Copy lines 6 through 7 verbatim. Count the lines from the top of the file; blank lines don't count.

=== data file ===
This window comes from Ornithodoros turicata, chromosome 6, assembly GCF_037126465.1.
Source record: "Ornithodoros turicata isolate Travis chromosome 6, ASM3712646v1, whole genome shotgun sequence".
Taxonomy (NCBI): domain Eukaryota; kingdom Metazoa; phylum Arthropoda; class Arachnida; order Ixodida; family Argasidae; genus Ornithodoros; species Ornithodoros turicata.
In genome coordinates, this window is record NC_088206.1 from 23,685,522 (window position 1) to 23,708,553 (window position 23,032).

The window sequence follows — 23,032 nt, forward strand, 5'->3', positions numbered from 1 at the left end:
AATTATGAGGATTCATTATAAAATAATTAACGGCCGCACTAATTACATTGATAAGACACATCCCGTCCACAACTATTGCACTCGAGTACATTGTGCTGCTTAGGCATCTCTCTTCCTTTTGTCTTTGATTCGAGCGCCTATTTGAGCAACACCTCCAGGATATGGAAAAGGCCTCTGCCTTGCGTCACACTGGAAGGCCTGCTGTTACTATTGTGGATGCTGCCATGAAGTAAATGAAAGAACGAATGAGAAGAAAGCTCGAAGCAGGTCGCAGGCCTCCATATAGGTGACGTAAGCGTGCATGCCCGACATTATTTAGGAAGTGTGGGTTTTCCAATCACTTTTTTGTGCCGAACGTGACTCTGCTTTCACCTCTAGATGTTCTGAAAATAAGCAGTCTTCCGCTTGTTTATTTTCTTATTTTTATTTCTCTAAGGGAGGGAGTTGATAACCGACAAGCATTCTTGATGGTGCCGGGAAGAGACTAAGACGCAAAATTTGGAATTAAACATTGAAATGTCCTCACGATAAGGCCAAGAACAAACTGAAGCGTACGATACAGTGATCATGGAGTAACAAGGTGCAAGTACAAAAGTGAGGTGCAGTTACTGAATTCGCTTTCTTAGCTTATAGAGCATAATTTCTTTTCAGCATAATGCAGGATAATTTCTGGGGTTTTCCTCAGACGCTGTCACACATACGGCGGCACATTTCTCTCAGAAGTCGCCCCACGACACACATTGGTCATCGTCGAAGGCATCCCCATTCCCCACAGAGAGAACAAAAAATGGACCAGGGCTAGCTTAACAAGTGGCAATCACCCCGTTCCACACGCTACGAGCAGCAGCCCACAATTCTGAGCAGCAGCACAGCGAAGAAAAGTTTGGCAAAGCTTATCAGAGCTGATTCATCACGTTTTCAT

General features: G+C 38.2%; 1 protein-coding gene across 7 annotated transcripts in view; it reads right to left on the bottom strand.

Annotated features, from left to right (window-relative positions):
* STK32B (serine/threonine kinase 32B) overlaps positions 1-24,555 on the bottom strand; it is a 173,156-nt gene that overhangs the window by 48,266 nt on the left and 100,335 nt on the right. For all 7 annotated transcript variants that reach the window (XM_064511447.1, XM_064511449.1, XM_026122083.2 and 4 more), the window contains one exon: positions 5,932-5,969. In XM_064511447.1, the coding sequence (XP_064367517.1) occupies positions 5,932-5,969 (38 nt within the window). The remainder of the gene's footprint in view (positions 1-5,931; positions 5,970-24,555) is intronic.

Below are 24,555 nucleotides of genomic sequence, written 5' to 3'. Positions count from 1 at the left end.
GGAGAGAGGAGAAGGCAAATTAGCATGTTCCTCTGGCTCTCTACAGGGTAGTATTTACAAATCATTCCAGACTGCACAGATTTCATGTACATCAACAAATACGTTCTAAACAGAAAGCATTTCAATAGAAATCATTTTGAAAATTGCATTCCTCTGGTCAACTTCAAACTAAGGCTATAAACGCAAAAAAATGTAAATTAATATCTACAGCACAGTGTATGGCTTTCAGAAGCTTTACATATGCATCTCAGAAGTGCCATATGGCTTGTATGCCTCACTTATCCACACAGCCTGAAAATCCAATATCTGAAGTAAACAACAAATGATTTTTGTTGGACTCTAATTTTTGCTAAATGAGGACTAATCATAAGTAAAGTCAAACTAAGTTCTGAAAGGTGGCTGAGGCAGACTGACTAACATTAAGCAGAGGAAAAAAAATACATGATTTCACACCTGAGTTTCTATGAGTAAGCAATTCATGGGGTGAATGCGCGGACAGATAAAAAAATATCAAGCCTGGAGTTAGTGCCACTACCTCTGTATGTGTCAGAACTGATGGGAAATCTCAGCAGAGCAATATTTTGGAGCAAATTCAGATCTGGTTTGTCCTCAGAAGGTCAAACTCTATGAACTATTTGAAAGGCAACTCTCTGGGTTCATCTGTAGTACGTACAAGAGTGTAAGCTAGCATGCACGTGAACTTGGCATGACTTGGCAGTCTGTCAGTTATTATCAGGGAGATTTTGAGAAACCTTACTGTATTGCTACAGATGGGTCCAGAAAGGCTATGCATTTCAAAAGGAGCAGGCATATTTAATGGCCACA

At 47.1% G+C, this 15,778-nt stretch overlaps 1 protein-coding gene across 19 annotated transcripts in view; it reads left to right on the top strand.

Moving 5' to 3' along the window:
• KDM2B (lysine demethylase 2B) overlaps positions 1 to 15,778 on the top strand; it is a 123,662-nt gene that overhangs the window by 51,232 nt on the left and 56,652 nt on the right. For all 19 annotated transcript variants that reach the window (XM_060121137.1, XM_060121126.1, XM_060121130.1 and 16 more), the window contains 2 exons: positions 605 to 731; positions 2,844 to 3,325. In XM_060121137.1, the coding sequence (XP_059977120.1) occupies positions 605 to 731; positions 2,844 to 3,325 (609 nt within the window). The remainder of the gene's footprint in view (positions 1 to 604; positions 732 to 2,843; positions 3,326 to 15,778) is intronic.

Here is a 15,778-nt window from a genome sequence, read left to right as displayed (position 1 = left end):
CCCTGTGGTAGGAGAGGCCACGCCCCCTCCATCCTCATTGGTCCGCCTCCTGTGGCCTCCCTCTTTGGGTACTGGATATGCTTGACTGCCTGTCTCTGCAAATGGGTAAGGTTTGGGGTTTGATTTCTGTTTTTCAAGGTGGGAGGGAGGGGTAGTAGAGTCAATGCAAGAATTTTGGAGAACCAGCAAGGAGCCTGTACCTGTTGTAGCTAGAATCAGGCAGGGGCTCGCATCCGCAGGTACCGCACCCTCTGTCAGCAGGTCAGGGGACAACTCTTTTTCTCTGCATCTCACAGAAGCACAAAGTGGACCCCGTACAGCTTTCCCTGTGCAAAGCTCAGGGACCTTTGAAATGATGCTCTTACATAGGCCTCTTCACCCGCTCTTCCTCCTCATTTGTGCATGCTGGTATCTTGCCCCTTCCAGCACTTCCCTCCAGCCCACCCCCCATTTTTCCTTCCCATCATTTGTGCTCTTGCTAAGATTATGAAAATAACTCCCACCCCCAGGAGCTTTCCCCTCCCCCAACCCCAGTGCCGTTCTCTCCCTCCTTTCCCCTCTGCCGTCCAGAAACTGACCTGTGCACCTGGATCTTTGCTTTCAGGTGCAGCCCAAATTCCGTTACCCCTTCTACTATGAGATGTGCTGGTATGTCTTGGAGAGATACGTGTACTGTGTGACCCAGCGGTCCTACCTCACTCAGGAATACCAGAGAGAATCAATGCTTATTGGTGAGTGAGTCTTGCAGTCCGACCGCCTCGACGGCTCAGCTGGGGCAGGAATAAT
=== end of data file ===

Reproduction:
AATTATGAGGATTCATTATAAAATAATTAACGGCCGCACTAATTACATTGATAAGACACATCCCGTCCACAACTATTGCACTCGAGTACATTGTGCTGCTTAGGCATCTCTCTTCCTTTTGTCTTTGATTCGAGCGCCTATTTGAGCAACACCTCCAGGATATGGAAAAGGCCTCTGCCTTGCGTCACACTGGAAGGCCTGCTGTTACTATTGTGGATGCTGCCATGAAGTAAATGAAAGAACGAATGAGAAGAAAGCTCGAAGCAGGTCGCAGGCCTCCATATAGGTGACGTAAGCGTGCATGCCCGACATTATTTAGGAAGTGTGGGTTTTCCAATCACTTTTTTGTGCCGAACGTGACTCTGCTTTCACCTCTAGATGTTCTGAAAATAAGCAGTCTTCCGCTTGTTTATTTTCTTATTTTTATTTCTCTAAGGGAGGGAGTTGATAACCGACAAGCATTCTTGATGGTGCCGGGAAGAGACTAAGACGCAAAATTTGGAATTAAACATTGAAATGTCCTCACGATAAGGCCAAGAACAAACTGAAGCGTACGATACAGTGATCATGGAGTAACAAGGTGCAAGTACAAAAGTGAGGTGCAGTTACTGAATTCGCTTTCTTAGCTTATAGAGCATAATTTCTTTTCAGCATAATGCAGGATAATTTCTGGGGTTTTCCTCAGACGCTGTCACACATACGGCGGCACATTTCTCTCAGAAGTCGCCCCACGACACACATTGGTCATCGTCGAAGGCATCCCCATTCCCCACAGAGAGAACAAAAAATGGACCAGGGCTAGCTTAACAAGTGGCAATCACCCCGTTCCACACGCTACGAGCAGCAGCCCACAATTCTGAGCAGCAGCACAGCGAAGAAAAGTTTGGCAAAGCTTATCAGAGCTGATTCATCACGTTTTCAT

General features: G+C 38.2%; 1 protein-coding gene across 7 annotated transcripts in view; it reads right to left on the bottom strand.